By Elianna Novitch
With certain medical procedures, pain is unavoidable. However, with the Distraction in Action application, distress caused by these painful medical procedures can be reduced.
Researchers at University of Iowa Children’s Hospital and the UI College of Nursing have developed an app, Distraction in Action, that will be used as an intervention method to distract children from painful medical procedures such as IV insertions.
The app’s development is based on 20 years of research and is geared toward children between the ages of four to 10.
“I was doing my postdoctoral fellowship in psychology when one of my friends who was a nurse came out of a bone-marrow transplant for a kid and grabbed me and said, ‘We have got to do something about the pain these kids are in,’ ” said Ann Marie McCarthy, an associate dean of nursing. “That really triggered me and made me realize that most of us go into pediatrics because we love kids, yet we have to cause them pain through often painful procedures.”
McCarthy is the lead investigator in the research project. She started doing research in helping kids who have pain during procedures approximately 20 years ago.
After an early study in her research regarding procedural pain, McCarthy noticed two things: that distraction was the most successful type of intervention with both kids and parents and that parents really wanted to help their kids, but they were lost and overwhelmed by what they could do.
These findings in her research eventually led to the creation of the Distraction in Action app.
“With this intervention, if you can teach the parent what to do, they feel so much better even if the child does cry, because they know they have at done something to try to ease that pain,” said Charmaine Kleiber, a UI associate research scientist.
The app asks the parent and child a series of predictive questions to gauge the distress level for the upcoming procedure. After all questions have been asked, it shows a prediction of the distress level and provides guidance on whether the parent or a child-life specialist should be in charge of administering the distraction method.
“In our hospital, we have child-life specialists who are trained health-care professionals who can provide high-quality distraction to children,” said Associate Research Scientist Kirsten Hanrahan. “In some hospitals, however, there aren’t trained child-life specialists, and so in those settings, it is crucial to have other tools that parents can use as guidance for how they can best help their child.”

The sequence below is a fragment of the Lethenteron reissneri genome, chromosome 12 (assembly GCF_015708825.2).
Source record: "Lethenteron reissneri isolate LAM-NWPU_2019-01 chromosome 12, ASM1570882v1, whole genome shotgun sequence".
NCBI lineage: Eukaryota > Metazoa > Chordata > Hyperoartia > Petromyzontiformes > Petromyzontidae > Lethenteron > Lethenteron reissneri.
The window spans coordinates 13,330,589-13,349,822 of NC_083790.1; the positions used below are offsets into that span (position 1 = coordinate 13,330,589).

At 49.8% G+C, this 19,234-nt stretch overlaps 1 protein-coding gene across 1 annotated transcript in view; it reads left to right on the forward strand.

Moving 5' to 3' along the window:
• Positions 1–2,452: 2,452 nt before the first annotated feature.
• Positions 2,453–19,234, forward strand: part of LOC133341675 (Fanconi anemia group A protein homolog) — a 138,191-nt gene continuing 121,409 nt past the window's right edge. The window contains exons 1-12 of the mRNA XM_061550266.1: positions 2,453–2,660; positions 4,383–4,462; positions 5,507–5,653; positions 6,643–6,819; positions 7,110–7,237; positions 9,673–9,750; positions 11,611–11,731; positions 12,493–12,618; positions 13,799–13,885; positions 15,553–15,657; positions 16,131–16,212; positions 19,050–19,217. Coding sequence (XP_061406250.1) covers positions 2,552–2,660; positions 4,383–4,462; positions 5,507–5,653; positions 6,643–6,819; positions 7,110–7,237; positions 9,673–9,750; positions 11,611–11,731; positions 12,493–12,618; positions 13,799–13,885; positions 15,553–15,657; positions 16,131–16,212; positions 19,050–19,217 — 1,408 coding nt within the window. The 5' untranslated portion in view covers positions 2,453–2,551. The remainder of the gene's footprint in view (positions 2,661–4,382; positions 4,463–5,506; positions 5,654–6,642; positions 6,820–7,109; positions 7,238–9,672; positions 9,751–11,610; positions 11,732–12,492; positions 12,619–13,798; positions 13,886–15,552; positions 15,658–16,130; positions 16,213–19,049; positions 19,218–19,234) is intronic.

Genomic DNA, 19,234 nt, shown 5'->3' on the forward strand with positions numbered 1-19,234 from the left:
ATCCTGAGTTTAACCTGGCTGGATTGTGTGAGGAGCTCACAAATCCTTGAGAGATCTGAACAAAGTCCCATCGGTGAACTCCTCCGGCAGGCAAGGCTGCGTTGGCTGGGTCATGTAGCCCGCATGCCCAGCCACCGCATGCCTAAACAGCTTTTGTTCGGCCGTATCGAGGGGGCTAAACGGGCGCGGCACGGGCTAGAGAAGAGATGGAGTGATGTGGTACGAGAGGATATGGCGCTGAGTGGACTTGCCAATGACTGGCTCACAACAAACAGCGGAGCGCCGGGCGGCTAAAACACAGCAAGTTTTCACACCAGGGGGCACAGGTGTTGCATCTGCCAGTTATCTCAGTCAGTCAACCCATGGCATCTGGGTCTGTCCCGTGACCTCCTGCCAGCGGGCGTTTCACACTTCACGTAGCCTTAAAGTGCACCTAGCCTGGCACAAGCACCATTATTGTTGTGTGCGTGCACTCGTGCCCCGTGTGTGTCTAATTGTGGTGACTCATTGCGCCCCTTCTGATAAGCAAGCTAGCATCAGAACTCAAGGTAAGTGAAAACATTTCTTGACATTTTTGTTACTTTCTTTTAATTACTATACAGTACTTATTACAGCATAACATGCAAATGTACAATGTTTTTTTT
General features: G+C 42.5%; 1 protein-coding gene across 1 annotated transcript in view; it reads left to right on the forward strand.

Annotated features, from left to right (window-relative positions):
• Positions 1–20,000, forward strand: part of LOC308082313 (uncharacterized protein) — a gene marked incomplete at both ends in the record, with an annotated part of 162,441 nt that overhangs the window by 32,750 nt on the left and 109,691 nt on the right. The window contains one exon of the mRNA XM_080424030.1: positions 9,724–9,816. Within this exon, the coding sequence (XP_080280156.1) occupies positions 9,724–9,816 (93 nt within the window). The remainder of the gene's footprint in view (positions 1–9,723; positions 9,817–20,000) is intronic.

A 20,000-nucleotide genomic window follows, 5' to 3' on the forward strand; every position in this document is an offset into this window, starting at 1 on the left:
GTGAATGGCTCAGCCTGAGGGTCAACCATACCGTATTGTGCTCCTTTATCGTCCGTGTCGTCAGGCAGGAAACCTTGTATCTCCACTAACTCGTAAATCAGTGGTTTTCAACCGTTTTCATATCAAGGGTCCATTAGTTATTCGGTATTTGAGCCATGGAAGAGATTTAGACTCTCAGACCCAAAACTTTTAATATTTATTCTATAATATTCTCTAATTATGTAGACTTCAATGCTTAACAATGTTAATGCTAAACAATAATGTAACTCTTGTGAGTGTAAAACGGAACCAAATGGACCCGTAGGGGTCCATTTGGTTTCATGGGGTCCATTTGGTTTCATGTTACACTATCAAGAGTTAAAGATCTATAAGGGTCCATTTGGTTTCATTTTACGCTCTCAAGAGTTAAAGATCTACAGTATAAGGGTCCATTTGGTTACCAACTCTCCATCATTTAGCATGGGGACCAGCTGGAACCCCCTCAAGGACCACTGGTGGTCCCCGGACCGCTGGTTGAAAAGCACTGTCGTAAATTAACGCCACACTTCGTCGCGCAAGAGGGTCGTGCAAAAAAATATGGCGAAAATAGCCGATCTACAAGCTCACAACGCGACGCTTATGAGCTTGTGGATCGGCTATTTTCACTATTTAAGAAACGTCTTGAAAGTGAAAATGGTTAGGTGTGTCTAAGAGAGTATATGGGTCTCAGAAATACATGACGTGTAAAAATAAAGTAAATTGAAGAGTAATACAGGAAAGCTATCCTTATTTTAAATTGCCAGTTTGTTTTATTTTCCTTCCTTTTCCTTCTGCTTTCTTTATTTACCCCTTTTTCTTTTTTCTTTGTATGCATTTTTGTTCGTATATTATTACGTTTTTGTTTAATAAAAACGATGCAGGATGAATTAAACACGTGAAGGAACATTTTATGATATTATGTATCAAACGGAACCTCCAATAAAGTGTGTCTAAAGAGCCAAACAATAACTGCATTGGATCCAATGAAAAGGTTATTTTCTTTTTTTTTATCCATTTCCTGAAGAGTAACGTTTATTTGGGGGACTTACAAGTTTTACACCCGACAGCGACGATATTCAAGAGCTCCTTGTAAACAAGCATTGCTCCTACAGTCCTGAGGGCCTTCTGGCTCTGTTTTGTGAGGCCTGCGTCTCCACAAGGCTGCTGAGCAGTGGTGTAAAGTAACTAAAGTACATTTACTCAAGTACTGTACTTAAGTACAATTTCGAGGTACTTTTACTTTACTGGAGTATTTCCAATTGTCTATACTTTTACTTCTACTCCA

If a parent will administer the distraction, the app provides instructional videos that help guide the parent through the distraction intervention method.
“Our working definition of distraction is taking your focus off the painful medical procedure and directing it onto something playful or focused attention on play,” Hanrahan said.
Some of the methods used for distraction include video games, books, and relaxation exercises.
Based on responses from approximately 1,000 families who have used the app, McCarthy said this method makes the parent, child, and health-care provider more satisfied.
“It helps with the child’s anxiety, the parent’s anxiety, and the health-care provider’s anxiety and ability to perform the procedure. It actually allows them to preform it more efficiently,” Kleiber said.
Distraction in Action is now moving out of its research phase and into getting it ready for use. The hope is that the app will be free for all to use and adaptable to any device.
“This app really empowers parents to be their child’s distraction coach and to be a key member in the process, ” McCarthy said.